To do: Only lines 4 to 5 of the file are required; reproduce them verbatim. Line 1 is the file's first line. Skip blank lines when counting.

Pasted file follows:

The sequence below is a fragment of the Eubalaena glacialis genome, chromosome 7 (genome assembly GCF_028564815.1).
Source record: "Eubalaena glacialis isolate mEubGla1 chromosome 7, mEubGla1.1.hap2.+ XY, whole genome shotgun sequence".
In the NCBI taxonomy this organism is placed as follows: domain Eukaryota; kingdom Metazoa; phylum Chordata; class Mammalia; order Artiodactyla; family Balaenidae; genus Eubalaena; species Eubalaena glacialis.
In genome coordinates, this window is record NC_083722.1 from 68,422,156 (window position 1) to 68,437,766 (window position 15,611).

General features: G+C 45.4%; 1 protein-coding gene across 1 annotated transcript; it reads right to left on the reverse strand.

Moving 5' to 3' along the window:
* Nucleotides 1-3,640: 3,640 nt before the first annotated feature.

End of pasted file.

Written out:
In genome coordinates, this window is record NC_083722.1 from 68,422,156 (window position 1) to 68,437,766 (window position 15,611).

General features: G+C 45.4%; 1 protein-coding gene across 1 annotated transcript; it reads right to left on the reverse strand.